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Wednesday, January 09, 2008

Ancient Models



In response to Osprey, whose post on her first computer was very different from my first experiences, I want to share my early typesetting days. Above you see an IBM Selectric. In 1980, when I was hired by a New York City department store to do paste-up and typesetting in their art department, this was their equipment. It could remember, if I recall correctly, about two lines of type. Once those two lines were printed out on clay-coated paper, the next two lines could be input and so on. Once the entire block of type was printed out, the paper was sprayed with a fixative to prevent smearing. From there, it was run through a waxer, which deposited a thin coat of hot wax onto the back of the paper; it was then cut out and pasted onto the "mechanical", a complete image of the ad, for example. It was covered with a flap of tissue paper, and sent to the printers to be photographed and then the image was used to make a printing plate for the press.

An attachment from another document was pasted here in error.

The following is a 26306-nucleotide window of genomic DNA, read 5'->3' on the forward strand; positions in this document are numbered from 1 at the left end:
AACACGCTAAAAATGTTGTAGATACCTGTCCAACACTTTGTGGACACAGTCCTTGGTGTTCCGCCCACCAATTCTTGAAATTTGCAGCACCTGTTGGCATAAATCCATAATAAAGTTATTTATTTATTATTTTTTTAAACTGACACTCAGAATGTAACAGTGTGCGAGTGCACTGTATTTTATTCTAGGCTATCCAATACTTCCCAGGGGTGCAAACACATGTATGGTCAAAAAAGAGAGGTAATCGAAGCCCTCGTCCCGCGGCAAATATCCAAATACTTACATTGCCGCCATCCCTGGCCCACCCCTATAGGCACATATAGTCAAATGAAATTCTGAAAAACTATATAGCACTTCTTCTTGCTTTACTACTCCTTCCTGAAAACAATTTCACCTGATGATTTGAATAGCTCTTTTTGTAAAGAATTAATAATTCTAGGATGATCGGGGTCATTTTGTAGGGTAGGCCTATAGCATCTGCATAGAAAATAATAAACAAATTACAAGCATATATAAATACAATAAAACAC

Fonts could be changed by changing the "ball", a spherical metal object with 3-dimensional letters on it, like those in a manual typewriter.

1 comment:

Osprey said...

It's very interesting hearing your experiences. I went through a couple of years on Commercial Art training and man, the way we are all spoiled now is GREAT. Then, doing an arcchitectural rendering with a rapidograph meant that accidental blotches were hard to avoid, we used layers of frisket paper and acetate, did hand lettering, and changing the color of something meant redoing it. I love rapidographs but cleaning them is an art unto itself.

The reason Photoshop is so easy is that it uses all the same old techniques - in updated form.

Airbrush! Rubber cement pickup! Draughting tape! Fixative! Not gone, not forgotten, just rendered harmless by technology.